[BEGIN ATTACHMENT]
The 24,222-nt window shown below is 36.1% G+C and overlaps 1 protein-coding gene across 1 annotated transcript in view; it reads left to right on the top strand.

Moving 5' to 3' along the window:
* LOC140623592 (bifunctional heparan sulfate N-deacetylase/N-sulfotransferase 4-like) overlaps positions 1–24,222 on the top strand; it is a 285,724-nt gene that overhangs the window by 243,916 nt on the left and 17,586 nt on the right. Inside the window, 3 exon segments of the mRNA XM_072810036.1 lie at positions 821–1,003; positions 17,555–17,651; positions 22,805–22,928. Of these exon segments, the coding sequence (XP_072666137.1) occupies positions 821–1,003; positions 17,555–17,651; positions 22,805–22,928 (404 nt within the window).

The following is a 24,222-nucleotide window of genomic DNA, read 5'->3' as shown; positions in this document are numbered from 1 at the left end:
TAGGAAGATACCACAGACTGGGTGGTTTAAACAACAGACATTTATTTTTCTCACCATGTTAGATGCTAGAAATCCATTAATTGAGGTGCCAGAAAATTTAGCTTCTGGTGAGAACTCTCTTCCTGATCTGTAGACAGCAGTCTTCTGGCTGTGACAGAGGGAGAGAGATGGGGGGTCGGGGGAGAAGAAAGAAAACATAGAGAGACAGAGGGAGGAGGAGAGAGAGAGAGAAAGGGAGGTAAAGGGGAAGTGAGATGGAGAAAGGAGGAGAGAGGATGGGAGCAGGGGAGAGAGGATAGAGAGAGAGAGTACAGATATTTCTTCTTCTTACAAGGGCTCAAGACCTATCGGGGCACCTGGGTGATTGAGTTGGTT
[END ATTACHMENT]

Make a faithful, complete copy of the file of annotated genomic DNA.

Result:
The 24,222-nt window shown below is 36.1% G+C and overlaps 1 protein-coding gene across 1 annotated transcript in view; it reads left to right on the top strand.

Moving 5' to 3' along the window:
* LOC140623592 (bifunctional heparan sulfate N-deacetylase/N-sulfotransferase 4-like) overlaps positions 1–24,222 on the top strand; it is a 285,724-nt gene that overhangs the window by 243,916 nt on the left and 17,586 nt on the right. Inside the window, 3 exon segments of the mRNA XM_072810036.1 lie at positions 821–1,003; positions 17,555–17,651; positions 22,805–22,928. Of these exon segments, the coding sequence (XP_072666137.1) occupies positions 821–1,003; positions 17,555–17,651; positions 22,805–22,928 (404 nt within the window).

The following is a 24,222-nucleotide window of genomic DNA, read 5'->3' as shown; positions in this document are numbered from 1 at the left end:
TAGGAAGATACCACAGACTGGGTGGTTTAAACAACAGACATTTATTTTTCTCACCATGTTAGATGCTAGAAATCCATTAATTGAGGTGCCAGAAAATTTAGCTTCTGGTGAGAACTCTCTTCCTGATCTGTAGACAGCAGTCTTCTGGCTGTGACAGAGGGAGAGAGATGGGGGGTCGGGGGAGAAGAAAGAAAACATAGAGAGACAGAGGGAGGAGGAGAGAGAGAGAGAAAGGGAGGTAAAGGGGAAGTGAGATGGAGAAAGGAGGAGAGAGGATGGGAGCAGGGGAGAGAGGATAGAGAGAGAGAGTACAGATATTTCTTCTTCTTACAAGGGCTCAAGACCTATCGGGGCACCTGGGTGATTGAGTTGGTT